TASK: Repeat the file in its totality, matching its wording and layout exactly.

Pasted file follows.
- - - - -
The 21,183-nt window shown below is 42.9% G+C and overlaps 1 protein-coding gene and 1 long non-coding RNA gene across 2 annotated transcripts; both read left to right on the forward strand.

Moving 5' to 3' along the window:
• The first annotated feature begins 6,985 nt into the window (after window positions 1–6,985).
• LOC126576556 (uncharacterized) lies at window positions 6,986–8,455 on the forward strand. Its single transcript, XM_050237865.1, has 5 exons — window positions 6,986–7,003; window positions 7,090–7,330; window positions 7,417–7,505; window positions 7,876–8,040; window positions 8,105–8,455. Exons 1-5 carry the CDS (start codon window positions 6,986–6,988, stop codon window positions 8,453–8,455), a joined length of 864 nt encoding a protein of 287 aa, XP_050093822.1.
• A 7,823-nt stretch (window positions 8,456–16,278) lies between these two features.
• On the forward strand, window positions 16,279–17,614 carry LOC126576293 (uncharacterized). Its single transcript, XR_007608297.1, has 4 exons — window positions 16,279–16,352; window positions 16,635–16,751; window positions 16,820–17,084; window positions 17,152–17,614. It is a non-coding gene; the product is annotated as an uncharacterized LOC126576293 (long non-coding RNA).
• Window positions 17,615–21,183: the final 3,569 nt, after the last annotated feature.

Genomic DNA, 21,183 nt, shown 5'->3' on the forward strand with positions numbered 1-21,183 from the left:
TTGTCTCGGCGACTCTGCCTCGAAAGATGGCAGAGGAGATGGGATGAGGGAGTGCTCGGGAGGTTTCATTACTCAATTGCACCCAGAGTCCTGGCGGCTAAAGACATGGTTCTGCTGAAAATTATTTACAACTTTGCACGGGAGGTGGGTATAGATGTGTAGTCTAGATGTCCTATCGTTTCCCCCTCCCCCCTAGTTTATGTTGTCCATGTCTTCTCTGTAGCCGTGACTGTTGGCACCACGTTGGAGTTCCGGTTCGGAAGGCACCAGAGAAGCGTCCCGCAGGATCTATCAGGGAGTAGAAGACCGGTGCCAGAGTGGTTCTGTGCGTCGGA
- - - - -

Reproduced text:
The 21,183-nt window shown below is 42.9% G+C and overlaps 1 protein-coding gene and 1 long non-coding RNA gene across 2 annotated transcripts; both read left to right on the forward strand.

Moving 5' to 3' along the window:
• The first annotated feature begins 6,985 nt into the window (after window positions 1–6,985).
• LOC126576556 (uncharacterized) lies at window positions 6,986–8,455 on the forward strand. Its single transcript, XM_050237865.1, has 5 exons — window positions 6,986–7,003; window positions 7,090–7,330; window positions 7,417–7,505; window positions 7,876–8,040; window positions 8,105–8,455. Exons 1-5 carry the CDS (start codon window positions 6,986–6,988, stop codon window positions 8,453–8,455), a joined length of 864 nt encoding a protein of 287 aa, XP_050093822.1.
• A 7,823-nt stretch (window positions 8,456–16,278) lies between these two features.
• On the forward strand, window positions 16,279–17,614 carry LOC126576293 (uncharacterized). Its single transcript, XR_007608297.1, has 4 exons — window positions 16,279–16,352; window positions 16,635–16,751; window positions 16,820–17,084; window positions 17,152–17,614. It is a non-coding gene; the product is annotated as an uncharacterized LOC126576293 (long non-coding RNA).
• Window positions 17,615–21,183: the final 3,569 nt, after the last annotated feature.

Genomic DNA, 21,183 nt, shown 5'->3' on the forward strand with positions numbered 1-21,183 from the left:
TTGTCTCGGCGACTCTGCCTCGAAAGATGGCAGAGGAGATGGGATGAGGGAGTGCTCGGGAGGTTTCATTACTCAATTGCACCCAGAGTCCTGGCGGCTAAAGACATGGTTCTGCTGAAAATTATTTACAACTTTGCACGGGAGGTGGGTATAGATGTGTAGTCTAGATGTCCTATCGTTTCCCCCTCCCCCCTAGTTTATGTTGTCCATGTCTTCTCTGTAGCCGTGACTGTTGGCACCACGTTGGAGTTCCGGTTCGGAAGGCACCAGAGAAGCGTCCCGCAGGATCTATCAGGGAGTAGAAGACCGGTGCCAGAGTGGTTCTGTGCGTCGGA